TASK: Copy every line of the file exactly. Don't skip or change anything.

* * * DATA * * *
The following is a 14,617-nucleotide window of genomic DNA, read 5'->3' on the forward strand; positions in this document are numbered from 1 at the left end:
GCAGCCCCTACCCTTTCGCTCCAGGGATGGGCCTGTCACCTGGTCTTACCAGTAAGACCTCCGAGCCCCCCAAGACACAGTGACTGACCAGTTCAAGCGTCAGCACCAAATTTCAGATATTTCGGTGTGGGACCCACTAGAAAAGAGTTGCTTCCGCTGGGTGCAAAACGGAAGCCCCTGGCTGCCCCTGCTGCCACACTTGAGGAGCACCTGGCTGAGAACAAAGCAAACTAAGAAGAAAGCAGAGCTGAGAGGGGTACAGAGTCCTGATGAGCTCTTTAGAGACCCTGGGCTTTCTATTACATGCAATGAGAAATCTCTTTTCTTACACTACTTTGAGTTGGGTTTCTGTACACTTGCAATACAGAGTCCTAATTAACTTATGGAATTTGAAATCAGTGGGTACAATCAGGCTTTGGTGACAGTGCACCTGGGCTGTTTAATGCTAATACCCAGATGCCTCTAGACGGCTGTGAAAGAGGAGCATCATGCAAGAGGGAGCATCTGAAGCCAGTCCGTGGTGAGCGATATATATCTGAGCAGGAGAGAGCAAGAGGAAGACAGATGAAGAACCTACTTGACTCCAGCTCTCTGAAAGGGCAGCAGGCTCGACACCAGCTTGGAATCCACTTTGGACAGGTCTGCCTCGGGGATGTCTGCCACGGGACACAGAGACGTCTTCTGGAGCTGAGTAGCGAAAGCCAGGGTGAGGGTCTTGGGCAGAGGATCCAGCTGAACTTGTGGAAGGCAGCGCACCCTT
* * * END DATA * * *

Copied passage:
The following is a 14,617-nucleotide window of genomic DNA, read 5'->3' on the forward strand; positions in this document are numbered from 1 at the left end:
GCAGCCCCTACCCTTTCGCTCCAGGGATGGGCCTGTCACCTGGTCTTACCAGTAAGACCTCCGAGCCCCCCAAGACACAGTGACTGACCAGTTCAAGCGTCAGCACCAAATTTCAGATATTTCGGTGTGGGACCCACTAGAAAAGAGTTGCTTCCGCTGGGTGCAAAACGGAAGCCCCTGGCTGCCCCTGCTGCCACACTTGAGGAGCACCTGGCTGAGAACAAAGCAAACTAAGAAGAAAGCAGAGCTGAGAGGGGTACAGAGTCCTGATGAGCTCTTTAGAGACCCTGGGCTTTCTATTACATGCAATGAGAAATCTCTTTTCTTACACTACTTTGAGTTGGGTTTCTGTACACTTGCAATACAGAGTCCTAATTAACTTATGGAATTTGAAATCAGTGGGTACAATCAGGCTTTGGTGACAGTGCACCTGGGCTGTTTAATGCTAATACCCAGATGCCTCTAGACGGCTGTGAAAGAGGAGCATCATGCAAGAGGGAGCATCTGAAGCCAGTCCGTGGTGAGCGATATATATCTGAGCAGGAGAGAGCAAGAGGAAGACAGATGAAGAACCTACTTGACTCCAGCTCTCTGAAAGGGCAGCAGGCTCGACACCAGCTTGGAATCCACTTTGGACAGGTCTGCCTCGGGGATGTCTGCCACGGGACACAGAGACGTCTTCTGGAGCTGAGTAGCGAAAGCCAGGGTGAGGGTCTTGGGCAGAGGATCCAGCTGAACTTGTGGAAGGCAGCGCACCCTT